Land of Afros: An Afropunk Experience

Over the weekend, I made my pilgrimage to the mecca of melanin, Afropunk in Brooklyn, NY. Despite the atrocious handling from the inaugural attempt of Afropunk Atlanta last year, I decided togive the real thing a fair chance to make an impression on me. I've seen promotions and photos for the festival for years. The rawness captured in the images, the fashion, the musical acts, it dripped with unapologetically blackness. My rebellious, 'off-the-beaten-path' soul craved to be with like minds, and this looked like the place to find them; at the black hipster haven.

I arrived at the Land of Afros with my best friend around 1pm. The bass from various DJ sets murmured with glee. As we walked through the gates, we were greeted with a walking collage of blackness. Everywhere we turned were colorful arrays of hairs, body paint, and patterned textiles. The coils were popping, the kinks were thick, the locs were adorned with jewels. There were families in matching kente cloth outfits, groups of friends laughing and posing for selfies. And of course, the ever fashionable all black ensemble was alive and well.

We set up shop by the Gold stage with our Thai food-truck meal under a shady tree. Minutes later, we were joined by a few of our friends, buzzing with excitement for the day. Everything was formulated to be a lovely day in the park. That is until the Social Zombies & the Culture Vultures showed up.

At typical black events, there are two distinct waves of attendees: There are the early goers, the people who understand being prompt. And then there are those who abide by CP {color people} time, casually strutting in hours after an event has started with no shame. My friends and I were a part of the early goers. By 5pm, we were outnumbered by CP timers and the mood drastically changed.What started as a day of fun in the sun, became a large scale photoshoot, caravans of people posing for various cameras, outfits becoming more elaborate and "out there" for shock factor, rather than for artistic expression. As we explored the festival grounds, I began to see more and more people glued to their phones, hunched over in a slumped manner, than actually engaging with others. The bumps and grooves from the music grew faint as the sunbegan to rest. Even as musical acts performed, the festival goers seemed unbothered and uninterested, snaking around, crowding and bunching together, only to take a few pictures, and proceed to move around once more. No one was dancing, people were barely singing along, mumbling halfway through to the lead single. The crowd just stood, and talked, and bumped into one another.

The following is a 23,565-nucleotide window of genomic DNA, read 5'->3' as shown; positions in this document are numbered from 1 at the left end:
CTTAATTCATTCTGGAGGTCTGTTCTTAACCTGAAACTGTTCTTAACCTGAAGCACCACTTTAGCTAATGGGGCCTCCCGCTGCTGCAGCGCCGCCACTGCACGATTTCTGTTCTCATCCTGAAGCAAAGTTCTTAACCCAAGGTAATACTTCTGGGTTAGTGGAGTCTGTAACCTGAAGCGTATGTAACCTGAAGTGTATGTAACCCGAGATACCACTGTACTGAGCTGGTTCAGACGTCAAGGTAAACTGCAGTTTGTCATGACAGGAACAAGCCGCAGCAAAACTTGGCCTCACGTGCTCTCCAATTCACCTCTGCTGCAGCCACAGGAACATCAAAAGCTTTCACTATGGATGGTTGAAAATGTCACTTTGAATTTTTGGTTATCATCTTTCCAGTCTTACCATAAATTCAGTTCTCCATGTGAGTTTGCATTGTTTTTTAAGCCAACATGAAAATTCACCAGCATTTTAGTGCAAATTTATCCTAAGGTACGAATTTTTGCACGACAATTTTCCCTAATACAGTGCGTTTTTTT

By far the most baffling thing was the lack of care and respect I experienced. There is an unspoken rule about open park events where those who wish to camp out, come early and claim their spot. It can be a simple set up with a blanket, or it can be a whole spread with tent coverings, chairs, grill and food (the works). Because AfroPunk does not allow for the latter, we had the simple blanket set up. And everyone(with enough sense) knows:


That's like trying to get to the back side of the street by cutting through someone's house. (-_-) You just don't do that. You move through the crowd standing up or along the path, but you don't try to lunge over people's laps to get through the space. But apparently this crowd has never heard of such an unspoken rule.

So there we were, fuming on our blanket set up, with hundreds of footprints stomped into them. Some asked was it okay to cross over, to which we said, "No." Some said out loud, "Oh I don't wanna step on the blanket. Sorryyy." Proceeds to step anyway. Some were ill-mannered, ranting "Why do they got these carpets out here!" Carpets. Really? One chick even fell onto my friend's lap because she tried to practice doing lunges over our blankets. Smh. And it continued into the night, through the final musical acts.

So all and all this was my take away from Afro Land: There was a strong sense of narcissism lingering in the air. It felt like many of the people who came out, weren't there for the hings AfroPunk stands for (being counter culture for black millennials, elevating our fun with a sense of social purpose and duty). Instead, they were there to be seen, to take their pictures, get a few snaps, and be on their merry way. And while the original festival might have stayed true to the vision that is conveyed in the photos on the website and social media posts, what I experienced Sunday felt like a soulless shell of what was once a beautiful experience.